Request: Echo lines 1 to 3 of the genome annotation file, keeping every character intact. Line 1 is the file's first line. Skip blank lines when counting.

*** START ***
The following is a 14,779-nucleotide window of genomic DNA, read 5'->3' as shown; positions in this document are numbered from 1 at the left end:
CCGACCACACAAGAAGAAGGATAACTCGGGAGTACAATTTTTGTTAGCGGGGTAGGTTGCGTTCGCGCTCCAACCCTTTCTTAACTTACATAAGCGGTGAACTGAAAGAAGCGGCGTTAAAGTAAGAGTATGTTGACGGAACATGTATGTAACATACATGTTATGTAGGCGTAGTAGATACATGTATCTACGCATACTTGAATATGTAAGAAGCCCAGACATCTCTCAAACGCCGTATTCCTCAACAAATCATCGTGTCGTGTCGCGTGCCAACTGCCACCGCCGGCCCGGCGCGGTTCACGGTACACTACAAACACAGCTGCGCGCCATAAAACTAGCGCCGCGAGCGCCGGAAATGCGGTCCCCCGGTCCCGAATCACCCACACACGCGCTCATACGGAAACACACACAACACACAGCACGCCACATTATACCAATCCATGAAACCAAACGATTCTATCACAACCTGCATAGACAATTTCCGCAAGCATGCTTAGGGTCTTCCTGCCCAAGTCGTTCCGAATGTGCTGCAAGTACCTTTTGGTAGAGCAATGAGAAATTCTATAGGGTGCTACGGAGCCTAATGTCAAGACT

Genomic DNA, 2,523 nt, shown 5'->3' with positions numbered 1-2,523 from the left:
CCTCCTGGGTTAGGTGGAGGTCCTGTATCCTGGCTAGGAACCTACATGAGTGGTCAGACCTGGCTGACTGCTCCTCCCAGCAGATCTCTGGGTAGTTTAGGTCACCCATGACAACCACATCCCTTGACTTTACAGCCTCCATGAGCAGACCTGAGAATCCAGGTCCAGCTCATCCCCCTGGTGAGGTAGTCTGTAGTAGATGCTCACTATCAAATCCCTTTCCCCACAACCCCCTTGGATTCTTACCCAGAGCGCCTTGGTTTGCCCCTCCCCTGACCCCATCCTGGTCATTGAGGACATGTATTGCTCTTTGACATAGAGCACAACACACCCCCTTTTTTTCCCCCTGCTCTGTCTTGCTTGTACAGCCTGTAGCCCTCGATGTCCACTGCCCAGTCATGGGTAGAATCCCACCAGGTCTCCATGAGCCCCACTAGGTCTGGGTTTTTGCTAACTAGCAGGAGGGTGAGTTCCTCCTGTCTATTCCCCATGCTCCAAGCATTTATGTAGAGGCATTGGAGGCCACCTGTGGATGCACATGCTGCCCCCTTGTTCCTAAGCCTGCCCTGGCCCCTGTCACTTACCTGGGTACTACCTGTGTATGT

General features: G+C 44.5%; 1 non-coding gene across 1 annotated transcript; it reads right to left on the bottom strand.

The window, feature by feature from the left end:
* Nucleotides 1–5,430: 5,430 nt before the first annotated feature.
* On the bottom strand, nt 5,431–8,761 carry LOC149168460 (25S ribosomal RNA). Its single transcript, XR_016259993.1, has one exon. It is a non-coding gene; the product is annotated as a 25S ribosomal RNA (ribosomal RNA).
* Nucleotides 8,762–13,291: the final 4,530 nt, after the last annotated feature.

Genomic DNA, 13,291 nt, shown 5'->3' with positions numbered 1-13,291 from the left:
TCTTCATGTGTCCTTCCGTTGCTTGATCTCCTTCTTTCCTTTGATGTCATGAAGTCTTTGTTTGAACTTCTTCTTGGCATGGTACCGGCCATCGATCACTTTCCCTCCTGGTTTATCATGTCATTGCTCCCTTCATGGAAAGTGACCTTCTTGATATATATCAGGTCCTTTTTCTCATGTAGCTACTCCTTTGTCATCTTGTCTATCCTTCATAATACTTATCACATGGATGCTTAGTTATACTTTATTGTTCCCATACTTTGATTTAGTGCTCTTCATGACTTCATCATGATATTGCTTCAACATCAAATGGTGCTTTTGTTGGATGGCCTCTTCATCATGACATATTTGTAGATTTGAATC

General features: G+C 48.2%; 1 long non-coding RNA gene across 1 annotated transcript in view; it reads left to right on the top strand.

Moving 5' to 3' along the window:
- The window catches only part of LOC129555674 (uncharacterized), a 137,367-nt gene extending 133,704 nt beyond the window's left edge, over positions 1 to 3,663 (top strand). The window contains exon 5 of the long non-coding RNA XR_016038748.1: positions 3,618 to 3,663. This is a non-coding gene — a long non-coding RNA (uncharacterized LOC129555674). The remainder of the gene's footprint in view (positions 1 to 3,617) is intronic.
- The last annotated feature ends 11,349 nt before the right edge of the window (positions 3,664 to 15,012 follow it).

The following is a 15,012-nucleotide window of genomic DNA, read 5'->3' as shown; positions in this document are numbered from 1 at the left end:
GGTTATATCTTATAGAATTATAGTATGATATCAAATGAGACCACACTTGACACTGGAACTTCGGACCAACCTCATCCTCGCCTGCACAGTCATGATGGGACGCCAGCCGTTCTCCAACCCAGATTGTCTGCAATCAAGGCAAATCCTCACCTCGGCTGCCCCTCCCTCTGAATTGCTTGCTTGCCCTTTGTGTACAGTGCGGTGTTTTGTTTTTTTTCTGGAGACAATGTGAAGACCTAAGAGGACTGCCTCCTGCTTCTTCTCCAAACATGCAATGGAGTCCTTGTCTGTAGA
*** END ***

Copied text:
The following is a 14,779-nucleotide window of genomic DNA, read 5'->3' as shown; positions in this document are numbered from 1 at the left end:
CCGACCACACAAGAAGAAGGATAACTCGGGAGTACAATTTTTGTTAGCGGGGTAGGTTGCGTTCGCGCTCCAACCCTTTCTTAACTTACATAAGCGGTGAACTGAAAGAAGCGGCGTTAAAGTAAGAGTATGTTGACGGAACATGTATGTAACATACATGTTATGTAGGCGTAGTAGATACATGTATCTACGCATACTTGAATATGTAAGAAGCCCAGACATCTCTCAAACGCCGTATTCCTCAACAAATCATCGTGTCGTGTCGCGTGCCAACTGCCACCGCCGGCCCGGCGCGGTTCACGGTACACTACAAACACAGCTGCGCGCCATAAAACTAGCGCCGCGAGCGCCGGAAATGCGGTCCCCCGGTCCCGAATCACCCACACACGCGCTCATACGGAAACACACACAACACACAGCACGCCACATTATACCAATCCATGAAACCAAACGATTCTATCACAACCTGCATAGACAATTTCCGCAAGCATGCTTAGGGTCTTCCTGCCCAAGTCGTTCCGAATGTGCTGCAAGTACCTTTTGGTAGAGCAATGAGAAATTCTATAGGGTGCTACGGAGCCTAATGTCAAGACT

Genomic DNA, 2,523 nt, shown 5'->3' with positions numbered 1-2,523 from the left: